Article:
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Our initial reaction when Father Connolly shows up toward the end of the story can be best described as a simple "Uh oh." Things are usually not looking too good when you see a priest called to someone's sick bed, right?
Indeed, we watch Father Connolley carry out his priestly duties, saying a prayer in Latin and administering Last Rites to Granny by anointing her feet (although she thinks he's tickling them and trying to make a move on her—ha!). In that way, Father Connolly adds to the pretty somber atmosphere towards the story's ending and helps us prepare for Granny's death.
Luckily, Father Connolley is more than just a harbinger of doom. That would make him a pretty one-dimensional (not to mention downright depressing) character—but a priest who plays cards and gossips could hardly be described as one-dimensional. Take a look at the narrator's description of him:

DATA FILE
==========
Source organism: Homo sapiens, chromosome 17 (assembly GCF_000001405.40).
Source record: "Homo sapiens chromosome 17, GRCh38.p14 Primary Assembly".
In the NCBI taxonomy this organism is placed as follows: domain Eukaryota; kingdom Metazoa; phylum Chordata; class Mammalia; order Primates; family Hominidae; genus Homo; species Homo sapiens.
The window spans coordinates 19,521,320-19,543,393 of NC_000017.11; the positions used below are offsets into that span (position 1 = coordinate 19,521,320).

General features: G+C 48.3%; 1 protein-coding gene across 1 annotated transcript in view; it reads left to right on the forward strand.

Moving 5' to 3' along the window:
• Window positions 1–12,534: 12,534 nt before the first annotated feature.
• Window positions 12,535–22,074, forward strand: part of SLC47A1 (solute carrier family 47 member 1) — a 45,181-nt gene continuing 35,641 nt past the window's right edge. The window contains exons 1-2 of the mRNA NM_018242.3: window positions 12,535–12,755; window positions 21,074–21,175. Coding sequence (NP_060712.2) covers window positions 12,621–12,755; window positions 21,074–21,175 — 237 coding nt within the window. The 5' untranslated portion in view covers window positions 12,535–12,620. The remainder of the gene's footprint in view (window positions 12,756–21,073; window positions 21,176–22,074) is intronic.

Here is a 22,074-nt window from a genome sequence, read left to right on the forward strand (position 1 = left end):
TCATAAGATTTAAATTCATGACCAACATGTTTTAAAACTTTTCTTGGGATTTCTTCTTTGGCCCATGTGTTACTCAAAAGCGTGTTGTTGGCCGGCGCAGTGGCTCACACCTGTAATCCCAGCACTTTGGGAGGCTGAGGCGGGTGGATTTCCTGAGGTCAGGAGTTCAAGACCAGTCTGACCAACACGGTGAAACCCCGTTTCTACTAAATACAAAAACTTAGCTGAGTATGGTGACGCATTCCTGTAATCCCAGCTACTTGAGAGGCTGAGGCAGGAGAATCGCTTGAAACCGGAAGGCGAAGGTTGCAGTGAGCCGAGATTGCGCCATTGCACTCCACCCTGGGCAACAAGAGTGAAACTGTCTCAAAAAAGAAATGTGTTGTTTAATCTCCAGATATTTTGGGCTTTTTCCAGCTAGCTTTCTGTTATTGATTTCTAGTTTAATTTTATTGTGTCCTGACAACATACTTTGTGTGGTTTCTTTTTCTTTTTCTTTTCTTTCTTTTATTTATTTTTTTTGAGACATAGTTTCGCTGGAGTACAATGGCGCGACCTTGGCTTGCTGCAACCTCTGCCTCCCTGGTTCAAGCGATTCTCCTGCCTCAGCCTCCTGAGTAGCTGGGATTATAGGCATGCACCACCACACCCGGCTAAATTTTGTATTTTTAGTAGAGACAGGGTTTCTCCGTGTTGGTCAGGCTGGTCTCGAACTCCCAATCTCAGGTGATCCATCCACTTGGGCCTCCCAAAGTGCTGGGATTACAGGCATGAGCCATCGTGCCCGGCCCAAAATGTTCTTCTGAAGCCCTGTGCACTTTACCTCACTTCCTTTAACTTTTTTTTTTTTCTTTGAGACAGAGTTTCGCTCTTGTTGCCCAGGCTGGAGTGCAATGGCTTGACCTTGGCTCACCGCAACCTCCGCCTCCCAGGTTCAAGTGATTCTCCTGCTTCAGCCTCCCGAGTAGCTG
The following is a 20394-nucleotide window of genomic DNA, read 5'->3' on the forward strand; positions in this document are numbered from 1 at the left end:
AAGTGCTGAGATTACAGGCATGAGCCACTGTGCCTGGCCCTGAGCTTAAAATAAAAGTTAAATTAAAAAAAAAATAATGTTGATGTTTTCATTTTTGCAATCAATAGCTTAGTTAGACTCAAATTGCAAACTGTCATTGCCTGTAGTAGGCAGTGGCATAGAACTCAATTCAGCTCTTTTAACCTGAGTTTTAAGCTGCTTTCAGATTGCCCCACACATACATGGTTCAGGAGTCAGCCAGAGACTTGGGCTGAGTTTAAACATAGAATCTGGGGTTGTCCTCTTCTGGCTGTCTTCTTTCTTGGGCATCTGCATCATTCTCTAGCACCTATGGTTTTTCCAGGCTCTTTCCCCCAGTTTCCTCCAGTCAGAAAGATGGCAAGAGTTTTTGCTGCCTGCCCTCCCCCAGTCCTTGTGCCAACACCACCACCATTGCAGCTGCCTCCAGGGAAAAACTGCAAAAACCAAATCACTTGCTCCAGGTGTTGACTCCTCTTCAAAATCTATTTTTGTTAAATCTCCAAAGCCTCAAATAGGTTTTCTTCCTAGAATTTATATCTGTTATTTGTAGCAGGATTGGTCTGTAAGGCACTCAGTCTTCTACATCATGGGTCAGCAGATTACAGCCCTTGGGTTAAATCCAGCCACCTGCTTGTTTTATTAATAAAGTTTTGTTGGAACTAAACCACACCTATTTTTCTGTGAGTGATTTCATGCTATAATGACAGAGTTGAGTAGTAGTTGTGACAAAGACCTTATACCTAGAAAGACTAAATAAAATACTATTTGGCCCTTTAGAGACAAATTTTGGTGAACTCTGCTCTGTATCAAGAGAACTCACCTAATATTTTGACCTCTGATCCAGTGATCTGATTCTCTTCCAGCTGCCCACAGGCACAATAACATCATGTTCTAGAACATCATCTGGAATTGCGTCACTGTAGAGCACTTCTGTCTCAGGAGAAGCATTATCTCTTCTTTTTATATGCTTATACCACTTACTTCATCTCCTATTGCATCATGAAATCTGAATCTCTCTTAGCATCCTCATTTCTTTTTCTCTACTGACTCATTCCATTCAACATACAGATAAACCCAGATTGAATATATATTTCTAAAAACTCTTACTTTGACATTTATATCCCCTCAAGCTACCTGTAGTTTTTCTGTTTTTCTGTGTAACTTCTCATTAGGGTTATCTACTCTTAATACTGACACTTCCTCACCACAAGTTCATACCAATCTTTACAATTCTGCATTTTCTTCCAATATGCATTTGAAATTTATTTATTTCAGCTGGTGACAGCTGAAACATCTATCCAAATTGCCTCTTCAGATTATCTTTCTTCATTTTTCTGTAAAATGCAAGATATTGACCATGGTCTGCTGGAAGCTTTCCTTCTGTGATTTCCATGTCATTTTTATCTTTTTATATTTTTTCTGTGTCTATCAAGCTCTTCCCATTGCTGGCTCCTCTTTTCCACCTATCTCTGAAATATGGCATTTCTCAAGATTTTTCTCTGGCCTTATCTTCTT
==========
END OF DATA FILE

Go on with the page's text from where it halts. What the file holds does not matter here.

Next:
It was like [Father Connolly] to drop in and inquire about her soul as if it were a teething baby, and then stay on for a cup of tea and a round of cards and gossip. (49)
Wow, Father Connolly sounds like a pretty personable, down-to-earth dude, but watch out—your secrets may not be safe with him. We're told:
He always had a funny story of some sort, usually about an Irishman who made his little mistakes and confessed them, and the point lay in some absurd thing he would blurt out in the confessional showing his struggles between native piety and original sin. (49)
Aren't confessions supposed to be, uh, private?
We might say that Father Connolly totally defies our expectations about what a priest should be like. Since the story seems to be getting at the fact that appearances can be dead wrong (think, for example, about how Granny becomes so much more than just a cantankerous old lady once we get to know her), this oddball priest actually fits in quite nicely.